Movie Reviews - 2009 postsSaturday December 26, 2009
Review: “Me and Orson Welles” (2009)
WARNING: FRIENDS, ROMANS, COUNTRYMEN, LEND ME YOUR SPOILERS!
Richard Linklater’s “Me and Orson Welles” has one of the best supporting performances of the year wrapped in a fun if slightly tinny story with a weak lead.
I don’t say this out of spite. I root for Zac Efron. He’s near the center of our culture (at the moment) and I root for our culture. I want it be worth it. Nearly 50 years ago a bunch of girls put the Beatles at the center of our culture and that turned out pretty well.
So I was rooting for Efron to be better than I thought he was. He plays Richard Samuels, a high school student in 1937 who is enamored of acting, the theater, singing and art. He wants to create. We see him for a moment at school, studying the 16th century, before the movie lets him loose in Manhattan, and he quickly meets an aspiring writer, Gretta Adler (Zoe Kazan, granddaughter of Elia). She’s even more enamored of art than he is—she has that solipsistic quality peculiar to artists: forever lost in her own mind—and she’s trying to get a short story into the already hallowed pages of The New Yorker. Outside, she talks of a writing teacher who would critique her work by waggling his hand back and forth and saying, “Possibilities,” and, just before the two part, she, forever thinking like a writer, says, “Wouldn’t this be a great scene for a story? Two people meeting like this and no more?” Richard waggles his hand back and forth. “Possibilities,” he says.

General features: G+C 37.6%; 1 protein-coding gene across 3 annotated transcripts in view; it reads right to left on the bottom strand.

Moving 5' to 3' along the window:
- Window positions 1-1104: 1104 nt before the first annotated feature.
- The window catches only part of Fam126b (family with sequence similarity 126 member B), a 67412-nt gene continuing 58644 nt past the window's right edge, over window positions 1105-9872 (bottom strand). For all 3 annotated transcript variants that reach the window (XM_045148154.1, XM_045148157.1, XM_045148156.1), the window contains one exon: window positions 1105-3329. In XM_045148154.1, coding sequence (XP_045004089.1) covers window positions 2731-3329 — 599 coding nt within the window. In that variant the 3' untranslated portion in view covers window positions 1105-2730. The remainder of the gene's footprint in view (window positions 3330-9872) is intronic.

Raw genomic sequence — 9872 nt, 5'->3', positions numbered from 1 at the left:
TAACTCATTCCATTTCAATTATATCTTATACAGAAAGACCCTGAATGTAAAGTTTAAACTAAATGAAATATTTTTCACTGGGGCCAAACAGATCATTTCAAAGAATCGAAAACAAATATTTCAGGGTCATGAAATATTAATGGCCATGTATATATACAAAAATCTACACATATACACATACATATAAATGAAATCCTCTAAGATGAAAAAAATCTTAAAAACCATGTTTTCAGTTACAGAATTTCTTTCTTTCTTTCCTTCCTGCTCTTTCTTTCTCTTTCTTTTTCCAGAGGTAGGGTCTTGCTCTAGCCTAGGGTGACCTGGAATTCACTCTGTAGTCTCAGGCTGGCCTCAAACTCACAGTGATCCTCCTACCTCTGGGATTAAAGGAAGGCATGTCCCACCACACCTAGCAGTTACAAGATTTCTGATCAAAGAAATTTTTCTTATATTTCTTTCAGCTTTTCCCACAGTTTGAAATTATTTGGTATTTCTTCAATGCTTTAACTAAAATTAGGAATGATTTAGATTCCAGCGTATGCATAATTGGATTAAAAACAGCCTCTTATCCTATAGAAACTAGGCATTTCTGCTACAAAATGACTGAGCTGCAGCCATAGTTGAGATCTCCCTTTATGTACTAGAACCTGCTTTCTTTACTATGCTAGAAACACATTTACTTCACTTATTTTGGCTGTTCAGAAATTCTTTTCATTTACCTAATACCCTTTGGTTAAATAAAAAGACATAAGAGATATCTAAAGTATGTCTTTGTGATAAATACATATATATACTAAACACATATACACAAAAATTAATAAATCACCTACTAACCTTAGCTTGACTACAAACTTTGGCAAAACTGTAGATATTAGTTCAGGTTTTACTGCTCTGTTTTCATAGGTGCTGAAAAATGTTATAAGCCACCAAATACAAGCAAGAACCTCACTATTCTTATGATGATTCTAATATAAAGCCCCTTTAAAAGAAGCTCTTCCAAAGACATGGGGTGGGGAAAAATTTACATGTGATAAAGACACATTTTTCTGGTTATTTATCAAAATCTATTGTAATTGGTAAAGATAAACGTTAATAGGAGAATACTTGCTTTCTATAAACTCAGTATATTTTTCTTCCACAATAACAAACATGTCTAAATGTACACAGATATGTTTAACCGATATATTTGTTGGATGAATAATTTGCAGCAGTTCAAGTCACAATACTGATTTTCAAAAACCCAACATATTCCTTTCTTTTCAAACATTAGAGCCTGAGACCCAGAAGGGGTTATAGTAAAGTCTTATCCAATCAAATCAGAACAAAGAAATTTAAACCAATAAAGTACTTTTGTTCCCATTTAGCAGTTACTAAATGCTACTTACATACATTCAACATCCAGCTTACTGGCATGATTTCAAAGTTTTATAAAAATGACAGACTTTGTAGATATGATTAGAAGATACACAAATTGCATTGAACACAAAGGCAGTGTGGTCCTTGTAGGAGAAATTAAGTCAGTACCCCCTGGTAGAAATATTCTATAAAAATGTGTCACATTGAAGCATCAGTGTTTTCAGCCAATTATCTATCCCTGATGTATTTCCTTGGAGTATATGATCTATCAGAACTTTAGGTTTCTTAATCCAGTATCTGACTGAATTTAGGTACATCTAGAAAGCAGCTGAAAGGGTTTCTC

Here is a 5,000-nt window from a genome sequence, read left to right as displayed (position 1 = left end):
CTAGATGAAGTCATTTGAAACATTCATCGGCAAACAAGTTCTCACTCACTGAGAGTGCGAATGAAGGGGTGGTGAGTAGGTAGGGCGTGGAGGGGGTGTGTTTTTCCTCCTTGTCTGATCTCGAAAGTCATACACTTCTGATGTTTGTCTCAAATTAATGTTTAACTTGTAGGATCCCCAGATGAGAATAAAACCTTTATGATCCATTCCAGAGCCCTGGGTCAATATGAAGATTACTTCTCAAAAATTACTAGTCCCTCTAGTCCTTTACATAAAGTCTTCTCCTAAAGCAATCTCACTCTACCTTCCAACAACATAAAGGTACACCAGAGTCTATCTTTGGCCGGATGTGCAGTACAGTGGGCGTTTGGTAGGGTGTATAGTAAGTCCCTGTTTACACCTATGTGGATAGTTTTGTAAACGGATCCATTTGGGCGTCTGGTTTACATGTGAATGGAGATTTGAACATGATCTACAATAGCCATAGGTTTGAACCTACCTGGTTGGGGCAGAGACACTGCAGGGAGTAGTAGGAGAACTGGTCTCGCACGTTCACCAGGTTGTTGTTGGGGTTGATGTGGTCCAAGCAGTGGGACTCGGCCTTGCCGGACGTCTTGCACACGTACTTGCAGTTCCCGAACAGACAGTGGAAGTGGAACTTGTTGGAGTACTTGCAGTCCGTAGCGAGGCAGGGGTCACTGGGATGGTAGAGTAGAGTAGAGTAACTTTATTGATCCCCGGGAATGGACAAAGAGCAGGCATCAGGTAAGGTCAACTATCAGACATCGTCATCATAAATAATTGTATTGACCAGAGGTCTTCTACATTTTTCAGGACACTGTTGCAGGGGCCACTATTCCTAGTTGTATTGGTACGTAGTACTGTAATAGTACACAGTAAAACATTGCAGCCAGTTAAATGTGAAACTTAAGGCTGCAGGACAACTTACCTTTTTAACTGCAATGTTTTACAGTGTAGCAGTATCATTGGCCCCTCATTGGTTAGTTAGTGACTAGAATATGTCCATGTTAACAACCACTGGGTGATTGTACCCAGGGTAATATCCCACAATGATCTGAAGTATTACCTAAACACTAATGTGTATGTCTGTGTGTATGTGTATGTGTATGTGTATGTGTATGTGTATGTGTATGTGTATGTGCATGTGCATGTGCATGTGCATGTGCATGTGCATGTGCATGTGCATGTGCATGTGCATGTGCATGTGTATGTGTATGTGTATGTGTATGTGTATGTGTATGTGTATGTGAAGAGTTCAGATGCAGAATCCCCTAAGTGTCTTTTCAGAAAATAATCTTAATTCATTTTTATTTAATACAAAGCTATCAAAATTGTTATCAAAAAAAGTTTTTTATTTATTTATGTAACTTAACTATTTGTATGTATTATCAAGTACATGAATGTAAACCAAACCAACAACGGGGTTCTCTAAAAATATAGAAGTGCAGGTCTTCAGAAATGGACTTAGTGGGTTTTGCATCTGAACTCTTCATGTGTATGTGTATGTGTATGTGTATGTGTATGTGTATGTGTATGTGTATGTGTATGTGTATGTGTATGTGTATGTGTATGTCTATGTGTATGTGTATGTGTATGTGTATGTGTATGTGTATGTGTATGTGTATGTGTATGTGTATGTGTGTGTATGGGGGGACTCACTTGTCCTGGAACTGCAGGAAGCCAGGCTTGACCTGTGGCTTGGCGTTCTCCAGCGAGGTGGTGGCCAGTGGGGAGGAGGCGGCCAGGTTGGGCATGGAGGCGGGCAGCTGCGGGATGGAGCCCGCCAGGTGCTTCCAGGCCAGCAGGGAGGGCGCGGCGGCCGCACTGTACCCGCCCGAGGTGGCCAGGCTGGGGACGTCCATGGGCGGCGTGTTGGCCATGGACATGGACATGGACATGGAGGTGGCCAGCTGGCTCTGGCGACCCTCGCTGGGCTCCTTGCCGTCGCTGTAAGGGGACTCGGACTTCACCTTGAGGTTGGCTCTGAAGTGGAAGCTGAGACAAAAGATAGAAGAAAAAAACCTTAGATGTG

It’s a nice scene, but it lays open the Efron problem. Richard doesn’t have that artistic/solipsistic quality. Gretta is deeply into what she wants. What is he after?
Later that afternoon Richard comes across a group of actors spilling out into the streets, joking, preening, and one of them, Norman Lloyd (Leo Bill), attempting a drumroll. Richard offers his drum expertise and pulls it off, even as the director of these actors, 21-year-old Orson Welles (Christian McKay), emerges from the building. Spotting the new blood, he asks him to sing, then asks him if he can play the ukulele, then hires him on the spot to play Lucius in their production, the Mercury Theater’s production, of Shakespeare’s “Julius Caesar.” In the quiet after Orson leaves by ambulance (as is his wont, because it gets him where he wants to go faster), Richard asks what became of the previous Lucius: